Hot weather and news footage of Alberta giving Okanagan fire fighters plenty to think about

“But we’re trained, our equipment is in good shape and we’re ready for what summer may bring,” he said.

When West Kelowna Fire Chief Jason Brolund watched footage of fire burning through Fort McMurray, he was filled with emotion.

“Earlier in the week it induced a lot of anxiety,” said Brolund .

“Our people watched it with a feeling of ‘we want to be there and we want to help.’”

They all know all too well, however, they need to be here.

“We see it and think it’s unbelievable, but it shouldn’t be,” said Brolund.

“It has happened here on a smaller scale and it can happen again. We’re way ahead of where we would normally be. It’s been 31 C and it’s only early May.”

Every drop of rain that’s fallen can help, but not for long. A hot day can quickly dry out the forest floor.

“But we’re trained, our equipment is in good shape and we’re ready for what summer may bring,” he said.

And, if fire strikes, his aim is to get to it fast.

“We hope we can get to fires when they’re small and that people can get prepared and do things in their neighbourhood to get ready,” he said.

Driving home the point that fire prevention is key is news that the Kamloops Fire Centre issued a fire ban to slow down the spread of fires.

From April 1 to May 11, B.C. Wildfire Service crews responded to 36 wildfires in the Kamloops Fire Centre.

Many of these wildfires were the result of poorly planned open burning.

Effective as of noon May 15, category 2 and 3 open fires will be prohibited throughout the Kamloops Fire Centre, which includes the Central Okanagan,  to help prevent human-caused wildfires and protect the public.

This prohibition will remain in effect until Oct. 15,  or until further notice.

Specifically, prohibited activities will include:

• The burning of any waste, slash or other materials (piled or unpiled) larger than one-half metre by one-half metre.

• The burning of more than two open fires of any size at the same time.

• Stubble or grass fires of any size over any area.

• The use of fireworks, sky lanterns or burning barrels of any size or description.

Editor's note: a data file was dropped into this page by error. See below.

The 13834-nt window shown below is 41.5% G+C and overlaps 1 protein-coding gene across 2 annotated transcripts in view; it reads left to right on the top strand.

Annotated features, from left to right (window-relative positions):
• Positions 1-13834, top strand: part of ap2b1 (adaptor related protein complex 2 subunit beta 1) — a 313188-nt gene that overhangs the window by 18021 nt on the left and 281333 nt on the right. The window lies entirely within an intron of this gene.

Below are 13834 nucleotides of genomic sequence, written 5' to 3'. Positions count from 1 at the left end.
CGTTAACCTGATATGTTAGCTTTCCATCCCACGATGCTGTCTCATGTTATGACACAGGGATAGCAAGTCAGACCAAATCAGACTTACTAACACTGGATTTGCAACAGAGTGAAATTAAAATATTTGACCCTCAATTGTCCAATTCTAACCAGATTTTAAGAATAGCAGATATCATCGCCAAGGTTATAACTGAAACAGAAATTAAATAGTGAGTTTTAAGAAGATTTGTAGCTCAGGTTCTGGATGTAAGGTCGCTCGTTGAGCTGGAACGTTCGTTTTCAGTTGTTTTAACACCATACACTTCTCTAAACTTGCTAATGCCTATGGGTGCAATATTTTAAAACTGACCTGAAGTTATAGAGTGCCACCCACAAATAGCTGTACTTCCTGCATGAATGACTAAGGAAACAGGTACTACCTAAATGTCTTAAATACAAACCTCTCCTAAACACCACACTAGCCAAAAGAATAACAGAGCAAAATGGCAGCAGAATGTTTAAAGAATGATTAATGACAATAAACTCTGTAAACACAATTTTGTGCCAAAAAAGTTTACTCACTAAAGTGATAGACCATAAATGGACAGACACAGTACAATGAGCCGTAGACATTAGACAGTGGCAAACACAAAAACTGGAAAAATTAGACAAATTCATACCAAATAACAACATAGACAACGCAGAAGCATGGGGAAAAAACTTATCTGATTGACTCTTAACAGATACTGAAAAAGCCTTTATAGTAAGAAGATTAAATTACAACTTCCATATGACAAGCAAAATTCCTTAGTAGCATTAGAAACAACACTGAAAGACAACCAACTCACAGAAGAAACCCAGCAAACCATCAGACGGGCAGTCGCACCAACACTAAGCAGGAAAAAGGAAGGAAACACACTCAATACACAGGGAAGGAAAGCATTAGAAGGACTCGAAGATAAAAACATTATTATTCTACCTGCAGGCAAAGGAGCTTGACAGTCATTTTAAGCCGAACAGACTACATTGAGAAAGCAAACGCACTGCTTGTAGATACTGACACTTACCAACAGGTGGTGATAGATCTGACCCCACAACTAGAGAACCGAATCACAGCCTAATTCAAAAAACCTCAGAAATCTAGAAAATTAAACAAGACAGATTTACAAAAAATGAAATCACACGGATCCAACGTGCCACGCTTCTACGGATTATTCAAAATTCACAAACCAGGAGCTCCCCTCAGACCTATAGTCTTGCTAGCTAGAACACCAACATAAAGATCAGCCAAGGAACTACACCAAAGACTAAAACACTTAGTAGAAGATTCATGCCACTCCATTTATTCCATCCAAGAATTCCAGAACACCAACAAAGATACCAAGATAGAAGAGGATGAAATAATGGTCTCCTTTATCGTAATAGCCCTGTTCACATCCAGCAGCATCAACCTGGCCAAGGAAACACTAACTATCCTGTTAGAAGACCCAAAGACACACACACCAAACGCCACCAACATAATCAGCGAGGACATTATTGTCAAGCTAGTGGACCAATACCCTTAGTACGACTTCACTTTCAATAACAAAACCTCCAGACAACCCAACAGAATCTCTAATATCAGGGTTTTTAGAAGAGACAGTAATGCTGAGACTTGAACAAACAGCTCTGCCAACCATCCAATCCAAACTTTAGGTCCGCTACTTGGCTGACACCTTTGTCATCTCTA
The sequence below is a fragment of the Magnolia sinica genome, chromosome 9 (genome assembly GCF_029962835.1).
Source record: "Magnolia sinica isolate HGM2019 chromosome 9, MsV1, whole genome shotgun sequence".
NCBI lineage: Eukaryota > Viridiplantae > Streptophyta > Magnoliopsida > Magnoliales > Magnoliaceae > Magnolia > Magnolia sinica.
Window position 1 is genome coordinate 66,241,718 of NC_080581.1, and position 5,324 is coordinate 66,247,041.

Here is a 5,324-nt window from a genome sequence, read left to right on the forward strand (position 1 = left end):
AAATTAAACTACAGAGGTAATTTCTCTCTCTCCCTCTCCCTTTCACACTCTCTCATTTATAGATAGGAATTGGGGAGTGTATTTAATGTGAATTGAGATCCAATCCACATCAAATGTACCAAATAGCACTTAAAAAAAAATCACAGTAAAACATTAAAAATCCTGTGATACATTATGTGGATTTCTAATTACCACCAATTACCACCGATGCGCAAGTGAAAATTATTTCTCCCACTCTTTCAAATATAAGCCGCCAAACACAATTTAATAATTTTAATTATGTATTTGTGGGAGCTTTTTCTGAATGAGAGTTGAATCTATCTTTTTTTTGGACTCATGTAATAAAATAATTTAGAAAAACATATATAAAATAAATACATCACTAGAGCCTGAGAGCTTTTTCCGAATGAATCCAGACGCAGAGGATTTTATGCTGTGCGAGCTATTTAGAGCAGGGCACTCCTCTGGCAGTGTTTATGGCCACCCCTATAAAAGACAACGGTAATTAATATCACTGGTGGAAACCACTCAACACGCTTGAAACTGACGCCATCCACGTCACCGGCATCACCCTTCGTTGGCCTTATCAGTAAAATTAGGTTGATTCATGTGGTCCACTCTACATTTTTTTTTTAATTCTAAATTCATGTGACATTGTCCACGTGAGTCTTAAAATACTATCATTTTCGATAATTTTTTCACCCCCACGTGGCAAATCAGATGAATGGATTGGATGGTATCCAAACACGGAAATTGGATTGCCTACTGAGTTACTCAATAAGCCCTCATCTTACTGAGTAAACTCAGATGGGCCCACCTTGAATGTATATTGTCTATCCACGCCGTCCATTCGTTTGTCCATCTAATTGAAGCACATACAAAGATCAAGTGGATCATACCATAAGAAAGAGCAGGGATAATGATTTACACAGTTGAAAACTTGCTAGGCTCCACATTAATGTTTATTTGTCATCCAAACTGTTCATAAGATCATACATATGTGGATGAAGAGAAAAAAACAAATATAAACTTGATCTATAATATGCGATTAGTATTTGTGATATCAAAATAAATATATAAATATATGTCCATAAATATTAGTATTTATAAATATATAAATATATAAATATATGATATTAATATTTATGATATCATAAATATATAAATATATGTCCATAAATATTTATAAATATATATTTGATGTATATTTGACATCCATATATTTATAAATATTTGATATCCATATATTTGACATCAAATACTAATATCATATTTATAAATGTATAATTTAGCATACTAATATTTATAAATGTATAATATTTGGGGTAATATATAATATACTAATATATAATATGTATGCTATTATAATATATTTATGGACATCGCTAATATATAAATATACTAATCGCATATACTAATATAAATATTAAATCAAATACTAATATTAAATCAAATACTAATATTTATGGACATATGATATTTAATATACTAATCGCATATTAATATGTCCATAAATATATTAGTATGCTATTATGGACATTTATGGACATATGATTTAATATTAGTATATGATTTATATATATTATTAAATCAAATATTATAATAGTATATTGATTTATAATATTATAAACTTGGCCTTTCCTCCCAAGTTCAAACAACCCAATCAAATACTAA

A poster explaining the different categories of open burning is available online at http://bit.ly/1GlhE9l.

A map of the affected open fire restriction areas is also available at http://bit.ly/23FpWix.

This prohibition does not ban campfires that are a half-metre high by a half-metre wide (or smaller) and does not apply to cooking stoves that use gas, propane or briquettes.

This prohibition covers all B.C. parks, Crown lands and private lands, but it does not apply within the boundaries of a local government that has forest fire protection bylaws in place and is serviced by a fire department.

Before lighting any fire, people should check with local authorities to see if any other burning bylaws or restrictions are in effect.

Always check the venting conditions before conducting an open burn. If venting conditions are rated “poor” or “fair,” open burning is restricted.

The venting index can be found at www.bcairquality.ca/readings/ventilation-index.html.

Anyone found in contravention of an open burning prohibition may be issued a violation ticket for $1,150, required to pay an administrative penalty of $10,000 or, if convicted in court, fined up to $100,000 and/or sentenced to one year in jail.

If the contravention causes or  contributes to a wildfire, the person responsible may be ordered to pay  all firefighting and associated costs.

If you see flames or smoke, call 1-800-663-5555 toll-free or dial *5555 on your cellphone to report it.

For the latest information on wildfire activity, conditions and  prohibitions, visit the B.C. Wildfire Service website bcwildfire.ca.